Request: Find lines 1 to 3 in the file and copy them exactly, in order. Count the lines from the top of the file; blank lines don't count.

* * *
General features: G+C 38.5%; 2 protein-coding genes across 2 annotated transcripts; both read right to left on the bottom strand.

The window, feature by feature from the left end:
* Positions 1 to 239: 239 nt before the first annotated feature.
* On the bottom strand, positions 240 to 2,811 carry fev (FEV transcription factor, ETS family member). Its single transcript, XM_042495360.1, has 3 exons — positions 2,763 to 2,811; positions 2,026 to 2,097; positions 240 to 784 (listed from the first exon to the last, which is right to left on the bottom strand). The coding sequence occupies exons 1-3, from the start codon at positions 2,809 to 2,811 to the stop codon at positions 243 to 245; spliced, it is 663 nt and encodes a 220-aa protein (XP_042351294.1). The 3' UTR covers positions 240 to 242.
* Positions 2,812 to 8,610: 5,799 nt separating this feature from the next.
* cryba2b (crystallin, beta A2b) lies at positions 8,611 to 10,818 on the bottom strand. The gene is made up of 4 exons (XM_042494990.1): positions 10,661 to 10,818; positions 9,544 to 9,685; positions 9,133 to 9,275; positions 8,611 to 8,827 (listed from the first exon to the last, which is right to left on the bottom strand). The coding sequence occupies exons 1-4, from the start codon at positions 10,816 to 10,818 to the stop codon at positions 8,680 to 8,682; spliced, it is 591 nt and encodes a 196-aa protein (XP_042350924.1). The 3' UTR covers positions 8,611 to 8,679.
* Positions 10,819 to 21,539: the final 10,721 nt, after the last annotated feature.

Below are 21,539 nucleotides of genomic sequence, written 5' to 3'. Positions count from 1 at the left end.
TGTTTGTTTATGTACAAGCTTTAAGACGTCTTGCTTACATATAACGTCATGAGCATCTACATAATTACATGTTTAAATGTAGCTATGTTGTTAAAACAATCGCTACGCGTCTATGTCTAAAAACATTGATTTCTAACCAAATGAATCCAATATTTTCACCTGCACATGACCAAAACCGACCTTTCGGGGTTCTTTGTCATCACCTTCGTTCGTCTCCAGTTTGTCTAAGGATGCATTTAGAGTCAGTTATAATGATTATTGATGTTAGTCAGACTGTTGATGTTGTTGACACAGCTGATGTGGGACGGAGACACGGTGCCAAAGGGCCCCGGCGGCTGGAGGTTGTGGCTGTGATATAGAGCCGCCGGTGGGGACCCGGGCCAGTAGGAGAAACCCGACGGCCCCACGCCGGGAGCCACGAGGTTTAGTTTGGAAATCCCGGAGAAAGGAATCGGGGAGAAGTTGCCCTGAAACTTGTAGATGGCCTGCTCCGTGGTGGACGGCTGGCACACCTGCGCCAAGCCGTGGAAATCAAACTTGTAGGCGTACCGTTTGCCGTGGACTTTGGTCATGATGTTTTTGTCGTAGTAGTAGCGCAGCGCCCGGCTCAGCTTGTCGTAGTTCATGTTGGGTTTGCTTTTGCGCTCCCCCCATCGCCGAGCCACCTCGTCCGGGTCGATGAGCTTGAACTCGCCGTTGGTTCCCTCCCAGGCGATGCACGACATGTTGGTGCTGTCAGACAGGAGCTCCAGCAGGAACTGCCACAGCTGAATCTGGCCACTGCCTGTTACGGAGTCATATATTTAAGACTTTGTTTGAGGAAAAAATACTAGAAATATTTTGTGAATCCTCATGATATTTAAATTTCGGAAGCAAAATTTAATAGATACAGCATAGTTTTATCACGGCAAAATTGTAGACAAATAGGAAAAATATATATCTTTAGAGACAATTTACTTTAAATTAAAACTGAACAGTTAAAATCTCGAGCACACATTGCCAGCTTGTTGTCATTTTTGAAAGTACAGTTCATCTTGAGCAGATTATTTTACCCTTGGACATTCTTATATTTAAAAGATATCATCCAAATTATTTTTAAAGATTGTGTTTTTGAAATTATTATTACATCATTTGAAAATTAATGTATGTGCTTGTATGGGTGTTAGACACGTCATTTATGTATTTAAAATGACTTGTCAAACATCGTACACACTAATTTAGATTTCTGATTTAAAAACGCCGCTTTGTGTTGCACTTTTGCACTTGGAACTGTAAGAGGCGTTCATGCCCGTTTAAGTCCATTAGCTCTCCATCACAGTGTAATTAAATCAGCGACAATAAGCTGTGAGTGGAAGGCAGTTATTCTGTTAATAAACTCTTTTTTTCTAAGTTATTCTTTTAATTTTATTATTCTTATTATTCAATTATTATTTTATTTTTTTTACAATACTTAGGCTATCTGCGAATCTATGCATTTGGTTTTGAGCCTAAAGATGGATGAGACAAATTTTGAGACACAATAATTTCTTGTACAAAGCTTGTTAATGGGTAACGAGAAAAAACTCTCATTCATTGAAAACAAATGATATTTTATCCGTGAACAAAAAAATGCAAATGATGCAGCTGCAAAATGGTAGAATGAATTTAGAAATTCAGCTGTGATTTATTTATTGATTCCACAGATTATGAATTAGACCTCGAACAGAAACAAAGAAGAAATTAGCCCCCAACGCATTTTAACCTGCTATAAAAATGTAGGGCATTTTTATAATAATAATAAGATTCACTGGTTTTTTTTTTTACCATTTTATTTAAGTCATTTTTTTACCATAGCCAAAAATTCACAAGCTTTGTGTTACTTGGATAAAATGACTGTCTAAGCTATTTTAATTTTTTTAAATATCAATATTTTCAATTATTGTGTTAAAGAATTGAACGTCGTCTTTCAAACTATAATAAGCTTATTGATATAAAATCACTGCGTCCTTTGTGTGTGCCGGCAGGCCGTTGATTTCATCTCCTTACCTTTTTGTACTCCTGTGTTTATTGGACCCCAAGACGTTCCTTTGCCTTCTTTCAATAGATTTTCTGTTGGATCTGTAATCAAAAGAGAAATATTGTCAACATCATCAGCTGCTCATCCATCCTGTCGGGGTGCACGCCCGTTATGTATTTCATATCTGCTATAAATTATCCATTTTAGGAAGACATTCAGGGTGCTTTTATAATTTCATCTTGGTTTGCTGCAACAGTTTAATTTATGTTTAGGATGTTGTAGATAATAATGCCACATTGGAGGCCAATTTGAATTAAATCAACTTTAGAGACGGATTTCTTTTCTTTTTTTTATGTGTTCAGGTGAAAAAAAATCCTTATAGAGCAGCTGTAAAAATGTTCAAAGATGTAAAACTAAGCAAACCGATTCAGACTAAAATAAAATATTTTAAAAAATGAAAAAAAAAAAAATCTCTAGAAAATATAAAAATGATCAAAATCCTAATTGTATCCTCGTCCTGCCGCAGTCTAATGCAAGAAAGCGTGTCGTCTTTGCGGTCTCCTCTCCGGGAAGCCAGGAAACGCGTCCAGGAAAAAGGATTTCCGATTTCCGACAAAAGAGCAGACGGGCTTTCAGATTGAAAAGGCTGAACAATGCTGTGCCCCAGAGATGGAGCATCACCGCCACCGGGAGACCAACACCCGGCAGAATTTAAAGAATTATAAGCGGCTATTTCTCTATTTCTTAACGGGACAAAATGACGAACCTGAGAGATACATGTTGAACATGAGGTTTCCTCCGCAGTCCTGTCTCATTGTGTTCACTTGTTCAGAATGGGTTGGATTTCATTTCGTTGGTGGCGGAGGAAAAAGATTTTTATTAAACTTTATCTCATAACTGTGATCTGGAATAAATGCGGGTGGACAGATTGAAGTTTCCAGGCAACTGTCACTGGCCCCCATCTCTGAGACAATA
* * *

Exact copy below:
General features: G+C 38.5%; 2 protein-coding genes across 2 annotated transcripts; both read right to left on the bottom strand.

The window, feature by feature from the left end:
* Positions 1 to 239: 239 nt before the first annotated feature.